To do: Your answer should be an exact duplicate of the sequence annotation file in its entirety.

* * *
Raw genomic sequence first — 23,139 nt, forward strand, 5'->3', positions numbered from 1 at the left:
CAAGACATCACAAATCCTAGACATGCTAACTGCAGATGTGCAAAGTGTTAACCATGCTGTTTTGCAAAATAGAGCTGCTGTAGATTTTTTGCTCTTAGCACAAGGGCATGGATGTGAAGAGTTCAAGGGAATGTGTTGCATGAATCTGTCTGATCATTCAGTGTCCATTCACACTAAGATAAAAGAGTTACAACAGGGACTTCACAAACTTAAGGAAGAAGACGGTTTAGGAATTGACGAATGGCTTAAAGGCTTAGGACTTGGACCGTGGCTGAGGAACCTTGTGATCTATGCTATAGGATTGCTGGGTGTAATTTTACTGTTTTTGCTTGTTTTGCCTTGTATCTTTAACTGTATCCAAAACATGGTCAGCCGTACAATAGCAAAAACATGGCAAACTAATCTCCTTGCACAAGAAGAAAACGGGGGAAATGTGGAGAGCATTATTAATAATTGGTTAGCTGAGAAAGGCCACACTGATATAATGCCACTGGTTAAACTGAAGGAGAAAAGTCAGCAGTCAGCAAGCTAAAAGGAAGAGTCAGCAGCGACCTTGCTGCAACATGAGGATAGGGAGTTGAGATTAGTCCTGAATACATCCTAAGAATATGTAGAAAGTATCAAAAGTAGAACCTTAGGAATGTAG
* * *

Raw genomic sequence first — 23,139 nt, forward strand, 5'->3', positions numbered from 1 at the left:
CAAGACATCACAAATCCTAGACATGCTAACTGCAGATGTGCAAAGTGTTAACCATGCTGTTTTGCAAAATAGAGCTGCTGTAGATTTTTTGCTCTTAGCACAAGGGCATGGATGTGAAGAGTTCAAGGGAATGTGTTGCATGAATCTGTCTGATCATTCAGTGTCCATTCACACTAAGATAAAAGAGTTACAACAGGGACTTCACAAACTTAAGGAAGAAGACGGTTTAGGAATTGACGAATGGCTTAAAGGCTTAGGACTTGGACCGTGGCTGAGGAACCTTGTGATCTATGCTATAGGATTGCTGGGTGTAATTTTACTGTTTTTGCTTGTTTTGCCTTGTATCTTTAACTGTATCCAAAACATGGTCAGCCGTACAATAGCAAAAACATGGCAAACTAATCTCCTTGCACAAGAAGAAAACGGGGGAAATGTGGAGAGCATTATTAATAATTGGTTAGCTGAGAAAGGCCACACTGATATAATGCCACTGGTTAAACTGAAGGAGAAAAGTCAGCAGTCAGCAAGCTAAAAGGAAGAGTCAGCAGCGACCTTGCTGCAACATGAGGATAGGGAGTTGAGATTAGTCCTGAATACATCCTAAGAATATGTAGAAAGTATCAAAAGTAGAACCTTAGGAATGTAG